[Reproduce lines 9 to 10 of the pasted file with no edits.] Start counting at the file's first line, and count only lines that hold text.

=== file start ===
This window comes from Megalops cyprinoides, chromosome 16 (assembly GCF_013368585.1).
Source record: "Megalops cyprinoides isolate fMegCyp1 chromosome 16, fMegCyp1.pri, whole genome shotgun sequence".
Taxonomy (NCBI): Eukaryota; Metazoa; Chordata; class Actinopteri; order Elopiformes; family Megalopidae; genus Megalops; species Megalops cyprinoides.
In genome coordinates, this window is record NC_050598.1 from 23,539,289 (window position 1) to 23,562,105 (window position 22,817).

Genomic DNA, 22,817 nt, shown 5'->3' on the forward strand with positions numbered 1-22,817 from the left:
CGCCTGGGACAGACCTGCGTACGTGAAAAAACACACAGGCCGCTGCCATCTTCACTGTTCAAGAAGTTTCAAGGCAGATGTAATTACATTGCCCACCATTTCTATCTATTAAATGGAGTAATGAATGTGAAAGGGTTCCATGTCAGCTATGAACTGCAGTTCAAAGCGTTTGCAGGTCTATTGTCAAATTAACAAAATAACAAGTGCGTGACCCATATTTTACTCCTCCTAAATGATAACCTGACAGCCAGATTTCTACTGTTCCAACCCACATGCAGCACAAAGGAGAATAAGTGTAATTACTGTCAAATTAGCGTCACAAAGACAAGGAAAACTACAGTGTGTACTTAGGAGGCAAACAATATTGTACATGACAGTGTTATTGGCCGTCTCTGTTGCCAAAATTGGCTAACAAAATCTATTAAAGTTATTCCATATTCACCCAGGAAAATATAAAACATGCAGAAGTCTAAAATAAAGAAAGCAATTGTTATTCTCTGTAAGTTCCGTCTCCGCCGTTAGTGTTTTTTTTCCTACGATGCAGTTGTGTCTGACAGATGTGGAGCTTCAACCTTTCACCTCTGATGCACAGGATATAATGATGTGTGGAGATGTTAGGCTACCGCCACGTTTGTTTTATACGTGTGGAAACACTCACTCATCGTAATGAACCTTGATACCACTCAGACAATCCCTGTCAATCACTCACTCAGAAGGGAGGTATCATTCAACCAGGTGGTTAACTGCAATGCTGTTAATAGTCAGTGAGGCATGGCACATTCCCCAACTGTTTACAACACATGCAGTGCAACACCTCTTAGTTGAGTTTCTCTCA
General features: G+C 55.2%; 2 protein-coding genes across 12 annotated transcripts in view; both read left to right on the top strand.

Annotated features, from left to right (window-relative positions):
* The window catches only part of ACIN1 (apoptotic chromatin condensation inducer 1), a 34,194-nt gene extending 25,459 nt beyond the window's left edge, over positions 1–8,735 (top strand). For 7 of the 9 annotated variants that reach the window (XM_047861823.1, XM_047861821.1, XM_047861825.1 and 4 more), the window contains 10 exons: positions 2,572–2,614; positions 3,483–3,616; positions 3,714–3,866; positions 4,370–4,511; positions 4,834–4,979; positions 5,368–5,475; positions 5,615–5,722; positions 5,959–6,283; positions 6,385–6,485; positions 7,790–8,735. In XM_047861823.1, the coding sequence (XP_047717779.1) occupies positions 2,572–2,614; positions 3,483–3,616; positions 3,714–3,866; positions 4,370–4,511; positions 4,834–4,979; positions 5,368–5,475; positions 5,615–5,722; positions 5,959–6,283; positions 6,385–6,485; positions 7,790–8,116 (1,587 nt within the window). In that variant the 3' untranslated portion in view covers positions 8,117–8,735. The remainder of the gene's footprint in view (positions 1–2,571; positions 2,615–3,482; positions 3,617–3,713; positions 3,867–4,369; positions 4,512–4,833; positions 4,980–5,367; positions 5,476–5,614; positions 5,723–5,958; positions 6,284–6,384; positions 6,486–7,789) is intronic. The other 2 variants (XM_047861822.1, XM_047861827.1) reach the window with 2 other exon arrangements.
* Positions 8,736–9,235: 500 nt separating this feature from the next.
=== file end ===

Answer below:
* The window catches only part of ACIN1 (apoptotic chromatin condensation inducer 1), a 34,194-nt gene extending 25,459 nt beyond the window's left edge, over positions 1–8,735 (top strand). For 7 of the 9 annotated variants that reach the window (XM_047861823.1, XM_047861821.1, XM_047861825.1 and 4 more), the window contains 10 exons: positions 2,572–2,614; positions 3,483–3,616; positions 3,714–3,866; positions 4,370–4,511; positions 4,834–4,979; positions 5,368–5,475; positions 5,615–5,722; positions 5,959–6,283; positions 6,385–6,485; positions 7,790–8,735. In XM_047861823.1, the coding sequence (XP_047717779.1) occupies positions 2,572–2,614; positions 3,483–3,616; positions 3,714–3,866; positions 4,370–4,511; positions 4,834–4,979; positions 5,368–5,475; positions 5,615–5,722; positions 5,959–6,283; positions 6,385–6,485; positions 7,790–8,116 (1,587 nt within the window). In that variant the 3' untranslated portion in view covers positions 8,117–8,735. The remainder of the gene's footprint in view (positions 1–2,571; positions 2,615–3,482; positions 3,617–3,713; positions 3,867–4,369; positions 4,512–4,833; positions 4,980–5,367; positions 5,476–5,614; positions 5,723–5,958; positions 6,284–6,384; positions 6,486–7,789) is intronic. The other 2 variants (XM_047861822.1, XM_047861827.1) reach the window with 2 other exon arrangements.
* Positions 8,736–9,235: 500 nt separating this feature from the next.